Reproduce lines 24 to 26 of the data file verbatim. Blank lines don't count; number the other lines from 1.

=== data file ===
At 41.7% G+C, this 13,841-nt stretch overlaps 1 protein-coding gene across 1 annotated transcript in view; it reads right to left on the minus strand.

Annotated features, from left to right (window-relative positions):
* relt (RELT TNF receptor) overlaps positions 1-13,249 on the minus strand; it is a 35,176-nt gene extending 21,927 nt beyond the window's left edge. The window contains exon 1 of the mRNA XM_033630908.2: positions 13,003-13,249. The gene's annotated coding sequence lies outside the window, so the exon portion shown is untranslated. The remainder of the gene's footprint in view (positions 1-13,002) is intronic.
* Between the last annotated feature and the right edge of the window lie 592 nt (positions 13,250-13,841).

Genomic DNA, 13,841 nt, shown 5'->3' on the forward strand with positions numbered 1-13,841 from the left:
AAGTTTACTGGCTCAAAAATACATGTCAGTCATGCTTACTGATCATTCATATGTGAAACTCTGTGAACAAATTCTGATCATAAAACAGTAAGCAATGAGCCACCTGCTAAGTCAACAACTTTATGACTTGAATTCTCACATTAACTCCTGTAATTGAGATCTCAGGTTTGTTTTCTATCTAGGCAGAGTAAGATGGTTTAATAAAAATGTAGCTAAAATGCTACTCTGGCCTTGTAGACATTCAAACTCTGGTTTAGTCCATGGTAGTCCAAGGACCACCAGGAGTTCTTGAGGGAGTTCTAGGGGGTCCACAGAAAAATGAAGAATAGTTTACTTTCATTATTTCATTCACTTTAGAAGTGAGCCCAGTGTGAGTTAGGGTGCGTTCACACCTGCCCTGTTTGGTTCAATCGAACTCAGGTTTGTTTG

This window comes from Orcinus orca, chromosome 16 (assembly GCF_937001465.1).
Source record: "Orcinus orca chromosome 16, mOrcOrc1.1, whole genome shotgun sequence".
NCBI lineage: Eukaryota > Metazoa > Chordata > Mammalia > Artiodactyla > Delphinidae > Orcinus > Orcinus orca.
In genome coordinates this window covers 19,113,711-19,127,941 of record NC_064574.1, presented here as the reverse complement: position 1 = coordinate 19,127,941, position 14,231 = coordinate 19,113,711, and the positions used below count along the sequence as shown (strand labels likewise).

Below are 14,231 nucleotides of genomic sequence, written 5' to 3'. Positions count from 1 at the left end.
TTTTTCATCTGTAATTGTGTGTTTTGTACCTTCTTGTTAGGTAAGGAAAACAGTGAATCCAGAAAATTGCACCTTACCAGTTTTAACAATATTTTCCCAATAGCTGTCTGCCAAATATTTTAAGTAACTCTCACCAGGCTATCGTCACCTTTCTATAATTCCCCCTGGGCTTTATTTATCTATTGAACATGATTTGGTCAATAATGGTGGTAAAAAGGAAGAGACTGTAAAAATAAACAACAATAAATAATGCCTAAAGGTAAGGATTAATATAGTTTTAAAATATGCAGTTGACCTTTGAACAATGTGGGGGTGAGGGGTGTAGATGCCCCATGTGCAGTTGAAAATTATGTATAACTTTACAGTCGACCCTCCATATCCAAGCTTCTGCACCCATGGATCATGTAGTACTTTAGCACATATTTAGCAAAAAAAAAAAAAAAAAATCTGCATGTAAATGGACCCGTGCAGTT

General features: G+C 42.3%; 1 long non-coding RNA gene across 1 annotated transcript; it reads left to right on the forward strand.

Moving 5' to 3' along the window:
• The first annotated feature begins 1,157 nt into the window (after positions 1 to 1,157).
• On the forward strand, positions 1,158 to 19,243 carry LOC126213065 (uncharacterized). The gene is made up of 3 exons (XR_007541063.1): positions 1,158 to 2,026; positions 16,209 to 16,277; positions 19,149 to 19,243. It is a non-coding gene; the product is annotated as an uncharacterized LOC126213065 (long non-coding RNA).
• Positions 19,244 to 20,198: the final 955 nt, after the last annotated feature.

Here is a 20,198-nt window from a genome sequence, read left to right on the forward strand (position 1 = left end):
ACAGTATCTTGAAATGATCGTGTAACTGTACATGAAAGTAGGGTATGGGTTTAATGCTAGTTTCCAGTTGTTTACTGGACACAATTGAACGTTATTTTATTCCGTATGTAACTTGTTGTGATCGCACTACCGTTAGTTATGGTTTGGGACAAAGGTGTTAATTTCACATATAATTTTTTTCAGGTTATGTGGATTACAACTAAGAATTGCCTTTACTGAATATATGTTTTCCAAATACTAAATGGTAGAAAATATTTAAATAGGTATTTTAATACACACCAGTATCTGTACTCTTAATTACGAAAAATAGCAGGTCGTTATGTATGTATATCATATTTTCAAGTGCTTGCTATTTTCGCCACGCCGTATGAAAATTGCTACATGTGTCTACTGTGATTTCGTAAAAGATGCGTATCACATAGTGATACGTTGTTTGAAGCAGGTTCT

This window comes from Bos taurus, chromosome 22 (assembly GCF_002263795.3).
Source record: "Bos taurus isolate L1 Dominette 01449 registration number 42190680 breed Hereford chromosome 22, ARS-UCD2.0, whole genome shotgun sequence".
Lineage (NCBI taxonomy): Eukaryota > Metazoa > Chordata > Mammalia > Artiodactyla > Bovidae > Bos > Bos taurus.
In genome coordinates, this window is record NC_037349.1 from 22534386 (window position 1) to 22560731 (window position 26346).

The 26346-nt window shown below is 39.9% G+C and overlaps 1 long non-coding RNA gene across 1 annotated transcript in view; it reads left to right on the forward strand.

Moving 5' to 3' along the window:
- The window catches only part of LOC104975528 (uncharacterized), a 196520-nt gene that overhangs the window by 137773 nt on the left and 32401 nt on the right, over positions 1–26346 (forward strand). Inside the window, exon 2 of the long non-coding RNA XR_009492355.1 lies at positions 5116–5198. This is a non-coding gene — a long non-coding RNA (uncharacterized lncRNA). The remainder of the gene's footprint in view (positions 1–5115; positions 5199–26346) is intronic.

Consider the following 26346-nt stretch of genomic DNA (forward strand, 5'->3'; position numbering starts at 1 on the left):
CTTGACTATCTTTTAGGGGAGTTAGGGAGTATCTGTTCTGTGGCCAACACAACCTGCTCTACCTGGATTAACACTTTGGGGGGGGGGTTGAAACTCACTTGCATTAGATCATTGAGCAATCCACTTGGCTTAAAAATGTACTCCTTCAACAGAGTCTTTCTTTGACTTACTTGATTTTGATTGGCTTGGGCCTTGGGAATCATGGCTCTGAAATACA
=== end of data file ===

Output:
The 26346-nt window shown below is 39.9% G+C and overlaps 1 long non-coding RNA gene across 1 annotated transcript in view; it reads left to right on the forward strand.

Moving 5' to 3' along the window:
- The window catches only part of LOC104975528 (uncharacterized), a 196520-nt gene that overhangs the window by 137773 nt on the left and 32401 nt on the right, over positions 1–26346 (forward strand). Inside the window, exon 2 of the long non-coding RNA XR_009492355.1 lies at positions 5116–5198. This is a non-coding gene — a long non-coding RNA (uncharacterized lncRNA). The remainder of the gene's footprint in view (positions 1–5115; positions 5199–26346) is intronic.